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Lin, B. B., and B. Petersen. 2013. Resilience, regime shifts, and guided transition under climate change: examining the practical difficulties of managing continually changing systems. Ecology and Society 18(1): 28.

Resilience, Regime Shifts, and Guided Transition under Climate Change: Examining the Practical Difficulties of Managing Continually Changing Systems

1CSIRO, Climate Adaptation Flagship, 2Michigan State University W.K. Kellogg Biological Station


Managing terrestrial systems has become increasingly difficult under climate change as unidirectional shifts in climate conditions challenge the resilience of ecosystems to maintain their compositional structure and function. Despite the increased attention of resilience management to guide transformational change, questions remain as to how to apply resilience to manage transitions. Rather than pushing systems across thresholds into alternative states, climate change may create a stepwise progression of unknown transitional states that track changing climate conditions. Because of this uncertainty, we must find ways to guide transitioning systems across climate boundaries towards states that are socially and environmentally desirable. We propose to ease the uncertainty of managing shifting systems by providing an approach to adaptive management that we call guided transition, where socially and environmentally important ecosystem functions are preserved through transitions by considering and maintaining the species and structures needed for the desired functions. Scientifically, it will require a better understanding of the relationships between structure, species composition, and function for specific systems. Managers will also need to identify important functions at the local, regional, and national scale, and to determine how best to transition systems to a desired state based on existing scientific knowledge. Guided transition, therefore, helps guide the process of adaptive management by specifying a function-based management pathway that guides transitions through climatic changes.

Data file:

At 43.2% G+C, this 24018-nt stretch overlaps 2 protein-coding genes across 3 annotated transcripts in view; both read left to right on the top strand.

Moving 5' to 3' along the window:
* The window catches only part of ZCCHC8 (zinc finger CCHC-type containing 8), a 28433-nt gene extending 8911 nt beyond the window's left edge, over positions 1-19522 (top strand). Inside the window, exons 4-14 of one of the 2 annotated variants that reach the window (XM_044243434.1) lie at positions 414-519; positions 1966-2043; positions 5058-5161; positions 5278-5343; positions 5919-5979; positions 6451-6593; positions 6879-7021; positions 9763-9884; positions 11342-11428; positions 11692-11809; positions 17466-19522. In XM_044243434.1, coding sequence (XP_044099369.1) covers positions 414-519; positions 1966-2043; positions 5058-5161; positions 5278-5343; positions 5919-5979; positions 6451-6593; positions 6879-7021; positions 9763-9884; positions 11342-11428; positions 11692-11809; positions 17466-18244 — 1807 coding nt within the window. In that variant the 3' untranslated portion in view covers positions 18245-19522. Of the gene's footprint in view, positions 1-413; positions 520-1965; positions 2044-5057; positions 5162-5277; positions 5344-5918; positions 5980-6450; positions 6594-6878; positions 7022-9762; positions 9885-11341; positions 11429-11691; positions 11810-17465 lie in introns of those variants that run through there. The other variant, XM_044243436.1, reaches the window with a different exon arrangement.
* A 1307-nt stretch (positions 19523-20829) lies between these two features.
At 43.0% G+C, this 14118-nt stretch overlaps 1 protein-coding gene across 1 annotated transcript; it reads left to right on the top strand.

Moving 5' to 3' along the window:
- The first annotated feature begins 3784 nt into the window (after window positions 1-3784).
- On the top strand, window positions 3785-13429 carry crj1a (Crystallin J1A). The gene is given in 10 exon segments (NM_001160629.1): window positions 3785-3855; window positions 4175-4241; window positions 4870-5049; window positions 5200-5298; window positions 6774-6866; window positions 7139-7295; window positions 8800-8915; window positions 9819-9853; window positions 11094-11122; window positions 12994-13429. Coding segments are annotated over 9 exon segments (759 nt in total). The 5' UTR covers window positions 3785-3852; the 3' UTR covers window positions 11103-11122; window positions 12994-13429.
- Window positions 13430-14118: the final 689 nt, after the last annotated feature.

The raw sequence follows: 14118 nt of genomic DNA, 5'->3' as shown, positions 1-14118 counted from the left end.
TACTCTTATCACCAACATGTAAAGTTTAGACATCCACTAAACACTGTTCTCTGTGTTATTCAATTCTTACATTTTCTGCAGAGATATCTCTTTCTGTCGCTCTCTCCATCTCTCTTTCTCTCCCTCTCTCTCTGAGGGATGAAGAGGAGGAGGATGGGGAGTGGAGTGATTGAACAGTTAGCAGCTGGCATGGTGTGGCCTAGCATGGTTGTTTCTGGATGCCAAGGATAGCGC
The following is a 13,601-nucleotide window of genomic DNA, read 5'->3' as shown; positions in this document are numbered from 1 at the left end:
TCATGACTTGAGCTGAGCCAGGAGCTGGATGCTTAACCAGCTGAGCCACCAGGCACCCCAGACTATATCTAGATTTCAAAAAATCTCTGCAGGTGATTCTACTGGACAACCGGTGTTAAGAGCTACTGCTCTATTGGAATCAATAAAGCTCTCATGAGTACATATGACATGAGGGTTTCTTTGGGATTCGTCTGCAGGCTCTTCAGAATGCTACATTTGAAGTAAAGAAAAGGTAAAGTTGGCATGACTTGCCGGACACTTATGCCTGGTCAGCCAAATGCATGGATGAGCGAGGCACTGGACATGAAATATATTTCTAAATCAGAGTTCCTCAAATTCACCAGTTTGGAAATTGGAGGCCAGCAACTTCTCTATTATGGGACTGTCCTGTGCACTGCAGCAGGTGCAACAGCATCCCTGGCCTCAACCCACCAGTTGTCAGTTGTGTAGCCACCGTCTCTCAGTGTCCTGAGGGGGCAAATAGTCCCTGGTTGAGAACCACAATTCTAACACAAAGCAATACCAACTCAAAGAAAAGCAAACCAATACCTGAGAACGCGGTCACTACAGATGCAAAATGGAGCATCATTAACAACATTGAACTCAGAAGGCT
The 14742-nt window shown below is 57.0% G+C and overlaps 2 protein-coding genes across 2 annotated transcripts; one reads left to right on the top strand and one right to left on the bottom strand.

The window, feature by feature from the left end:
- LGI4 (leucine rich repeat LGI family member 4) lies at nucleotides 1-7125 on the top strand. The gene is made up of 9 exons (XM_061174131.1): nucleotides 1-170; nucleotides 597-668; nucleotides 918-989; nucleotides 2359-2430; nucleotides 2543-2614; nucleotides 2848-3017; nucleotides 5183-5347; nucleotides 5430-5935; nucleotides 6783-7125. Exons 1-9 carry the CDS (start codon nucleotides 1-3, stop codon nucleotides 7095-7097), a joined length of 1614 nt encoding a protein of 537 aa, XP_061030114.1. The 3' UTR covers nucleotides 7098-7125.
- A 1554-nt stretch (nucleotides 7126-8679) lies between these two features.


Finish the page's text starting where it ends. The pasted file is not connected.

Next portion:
Key words: ecosystem function; ecosystem structure; resilience management; species composition; unidirectional shifts


Over the past three decades, resilience has emerged as an important framework for analyzing the sustainability of social-ecological systems (Folke 2006, Gallopín 2006, Walker and Salt 2006). Resilience is considered as the ability of a complex system to continue to perform its desired functions when it comes under stress or external shock (Folke 2006). It is an important concept that can be applied to socioeconomic and environmental systems that face changing circumstances whether they are the product of less noticeable, slow moving changes, such as global warming, or sudden and unexpected shocks, such as extreme climate events. Resilience thinking increases the awareness of complex systems, their various interacting parts, and their ability to cope with changes without having to predict with great accuracy what those changes will be (Walker 2012). Despite the increased attention toward resilience as a management framework and continued attention toward transformational change and transition management in the resilience approach, questions remain as to how to apply resilience in everyday management decisions (Carpenter et al. 2001, Folke et al. 2010). Natural systems are constantly changing, and the uncertainty of ecosystem responses to specific environmental stressors creates challenging situations for managers as they manage systems without complete knowledge of those stressors or their effects.

Climate change has come to the forefront as a potential large-scale source of change in many ecosystems. Specifically, changes in temperature, precipitation, and frequency of extreme events will have significant effects on thresholds, which will affect ecosystem extent and composition, and there may be few options for interventional management (Harris et al. 2006, Williams and Jackson 2007, Lindenmayer et al. 2008). As a slow, persistent stressor, climate change will cause unidirectional changes within a system, and uncertainty remains as to how systems will respond. Gradual changes that allow ecosystems to slowly adapt can still be radically affected by extreme events that push systems across ecological thresholds. Variation in the type, scale, and rate of change will create difficulties in managing ecological systems.